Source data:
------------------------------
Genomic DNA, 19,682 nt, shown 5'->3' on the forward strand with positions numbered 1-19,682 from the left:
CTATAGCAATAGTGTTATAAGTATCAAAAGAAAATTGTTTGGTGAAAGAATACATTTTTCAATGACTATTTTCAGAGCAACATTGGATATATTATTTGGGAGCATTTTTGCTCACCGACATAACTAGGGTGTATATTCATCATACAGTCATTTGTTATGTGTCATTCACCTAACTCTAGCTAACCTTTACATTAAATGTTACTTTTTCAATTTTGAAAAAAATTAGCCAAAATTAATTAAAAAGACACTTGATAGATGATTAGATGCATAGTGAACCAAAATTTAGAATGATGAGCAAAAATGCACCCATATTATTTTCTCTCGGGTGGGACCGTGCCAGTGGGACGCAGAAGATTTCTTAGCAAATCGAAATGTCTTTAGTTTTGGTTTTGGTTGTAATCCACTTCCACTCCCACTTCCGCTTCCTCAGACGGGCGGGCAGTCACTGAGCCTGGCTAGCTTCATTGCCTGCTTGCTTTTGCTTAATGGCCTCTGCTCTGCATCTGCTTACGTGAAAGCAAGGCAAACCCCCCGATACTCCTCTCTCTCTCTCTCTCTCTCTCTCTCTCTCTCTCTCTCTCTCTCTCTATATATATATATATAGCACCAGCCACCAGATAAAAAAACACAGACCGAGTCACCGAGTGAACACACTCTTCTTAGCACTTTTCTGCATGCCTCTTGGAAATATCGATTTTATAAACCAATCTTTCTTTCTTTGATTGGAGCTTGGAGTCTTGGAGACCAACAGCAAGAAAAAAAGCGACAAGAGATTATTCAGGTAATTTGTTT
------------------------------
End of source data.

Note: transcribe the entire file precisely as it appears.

Genomic DNA, 19,682 nt, shown 5'->3' on the forward strand with positions numbered 1-19,682 from the left:
CTATAGCAATAGTGTTATAAGTATCAAAAGAAAATTGTTTGGTGAAAGAATACATTTTTCAATGACTATTTTCAGAGCAACATTGGATATATTATTTGGGAGCATTTTTGCTCACCGACATAACTAGGGTGTATATTCATCATACAGTCATTTGTTATGTGTCATTCACCTAACTCTAGCTAACCTTTACATTAAATGTTACTTTTTCAATTTTGAAAAAAATTAGCCAAAATTAATTAAAAAGACACTTGATAGATGATTAGATGCATAGTGAACCAAAATTTAGAATGATGAGCAAAAATGCACCCATATTATTTTCTCTCGGGTGGGACCGTGCCAGTGGGACGCAGAAGATTTCTTAGCAAATCGAAATGTCTTTAGTTTTGGTTTTGGTTGTAATCCACTTCCACTCCCACTTCCGCTTCCTCAGACGGGCGGGCAGTCACTGAGCCTGGCTAGCTTCATTGCCTGCTTGCTTTTGCTTAATGGCCTCTGCTCTGCATCTGCTTACGTGAAAGCAAGGCAAACCCCCCGATACTCCTCTCTCTCTCTCTCTCTCTCTCTCTCTCTCTCTCTCTCTCTCTCTCTATATATATATATATAGCACCAGCCACCAGATAAAAAAACACAGACCGAGTCACCGAGTGAACACACTCTTCTTAGCACTTTTCTGCATGCCTCTTGGAAATATCGATTTTATAAACCAATCTTTCTTTCTTTGATTGGAGCTTGGAGTCTTGGAGACCAACAGCAAGAAAAAAAGCGACAAGAGATTATTCAGGTAATTTGTTT